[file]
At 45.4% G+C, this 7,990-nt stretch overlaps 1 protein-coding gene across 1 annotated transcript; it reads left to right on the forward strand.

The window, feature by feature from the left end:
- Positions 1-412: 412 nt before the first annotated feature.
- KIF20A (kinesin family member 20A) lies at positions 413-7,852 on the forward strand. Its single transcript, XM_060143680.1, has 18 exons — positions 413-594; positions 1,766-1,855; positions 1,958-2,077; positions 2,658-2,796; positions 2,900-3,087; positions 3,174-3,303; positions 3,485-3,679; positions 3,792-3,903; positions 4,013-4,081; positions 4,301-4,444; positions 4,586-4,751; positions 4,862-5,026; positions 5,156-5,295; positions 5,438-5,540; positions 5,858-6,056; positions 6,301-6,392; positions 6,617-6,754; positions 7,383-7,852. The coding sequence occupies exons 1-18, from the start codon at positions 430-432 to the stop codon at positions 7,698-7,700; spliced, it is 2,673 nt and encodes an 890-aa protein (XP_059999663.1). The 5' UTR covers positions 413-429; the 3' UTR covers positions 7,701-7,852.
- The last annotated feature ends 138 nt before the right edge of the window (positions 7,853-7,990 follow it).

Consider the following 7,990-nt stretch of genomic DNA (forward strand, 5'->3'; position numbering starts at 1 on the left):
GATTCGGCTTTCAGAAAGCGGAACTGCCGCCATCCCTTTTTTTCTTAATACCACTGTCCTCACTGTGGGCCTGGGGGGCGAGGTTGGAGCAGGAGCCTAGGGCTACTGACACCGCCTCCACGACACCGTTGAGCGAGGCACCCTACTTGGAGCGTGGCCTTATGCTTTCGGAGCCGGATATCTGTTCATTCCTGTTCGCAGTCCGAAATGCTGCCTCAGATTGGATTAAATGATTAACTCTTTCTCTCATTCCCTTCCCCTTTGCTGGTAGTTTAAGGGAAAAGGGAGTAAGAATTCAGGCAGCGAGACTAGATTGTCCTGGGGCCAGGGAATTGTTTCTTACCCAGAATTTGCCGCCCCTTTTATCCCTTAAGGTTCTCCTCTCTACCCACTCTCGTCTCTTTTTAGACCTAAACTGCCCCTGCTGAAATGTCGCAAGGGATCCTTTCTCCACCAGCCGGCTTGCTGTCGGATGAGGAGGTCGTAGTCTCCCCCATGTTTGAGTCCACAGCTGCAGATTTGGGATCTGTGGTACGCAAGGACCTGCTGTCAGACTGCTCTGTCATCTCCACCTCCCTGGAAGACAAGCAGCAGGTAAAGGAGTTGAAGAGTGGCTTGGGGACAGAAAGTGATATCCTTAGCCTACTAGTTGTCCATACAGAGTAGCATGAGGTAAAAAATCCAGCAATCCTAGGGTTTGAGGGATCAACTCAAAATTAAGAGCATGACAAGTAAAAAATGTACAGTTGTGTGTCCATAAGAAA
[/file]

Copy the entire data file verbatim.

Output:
At 45.4% G+C, this 7,990-nt stretch overlaps 1 protein-coding gene across 1 annotated transcript; it reads left to right on the forward strand.

The window, feature by feature from the left end:
- Positions 1-412: 412 nt before the first annotated feature.
- KIF20A (kinesin family member 20A) lies at positions 413-7,852 on the forward strand. Its single transcript, XM_060143680.1, has 18 exons — positions 413-594; positions 1,766-1,855; positions 1,958-2,077; positions 2,658-2,796; positions 2,900-3,087; positions 3,174-3,303; positions 3,485-3,679; positions 3,792-3,903; positions 4,013-4,081; positions 4,301-4,444; positions 4,586-4,751; positions 4,862-5,026; positions 5,156-5,295; positions 5,438-5,540; positions 5,858-6,056; positions 6,301-6,392; positions 6,617-6,754; positions 7,383-7,852. The coding sequence occupies exons 1-18, from the start codon at positions 430-432 to the stop codon at positions 7,698-7,700; spliced, it is 2,673 nt and encodes an 890-aa protein (XP_059999663.1). The 5' UTR covers positions 413-429; the 3' UTR covers positions 7,701-7,852.
- The last annotated feature ends 138 nt before the right edge of the window (positions 7,853-7,990 follow it).

Consider the following 7,990-nt stretch of genomic DNA (forward strand, 5'->3'; position numbering starts at 1 on the left):
GATTCGGCTTTCAGAAAGCGGAACTGCCGCCATCCCTTTTTTTCTTAATACCACTGTCCTCACTGTGGGCCTGGGGGGCGAGGTTGGAGCAGGAGCCTAGGGCTACTGACACCGCCTCCACGACACCGTTGAGCGAGGCACCCTACTTGGAGCGTGGCCTTATGCTTTCGGAGCCGGATATCTGTTCATTCCTGTTCGCAGTCCGAAATGCTGCCTCAGATTGGATTAAATGATTAACTCTTTCTCTCATTCCCTTCCCCTTTGCTGGTAGTTTAAGGGAAAAGGGAGTAAGAATTCAGGCAGCGAGACTAGATTGTCCTGGGGCCAGGGAATTGTTTCTTACCCAGAATTTGCCGCCCCTTTTATCCCTTAAGGTTCTCCTCTCTACCCACTCTCGTCTCTTTTTAGACCTAAACTGCCCCTGCTGAAATGTCGCAAGGGATCCTTTCTCCACCAGCCGGCTTGCTGTCGGATGAGGAGGTCGTAGTCTCCCCCATGTTTGAGTCCACAGCTGCAGATTTGGGATCTGTGGTACGCAAGGACCTGCTGTCAGACTGCTCTGTCATCTCCACCTCCCTGGAAGACAAGCAGCAGGTAAAGGAGTTGAAGAGTGGCTTGGGGACAGAAAGTGATATCCTTAGCCTACTAGTTGTCCATACAGAGTAGCATGAGGTAAAAAATCCAGCAATCCTAGGGTTTGAGGGATCAACTCAAAATTAAGAGCATGACAAGTAAAAAATGTACAGTTGTGTGTCCATAAGAAA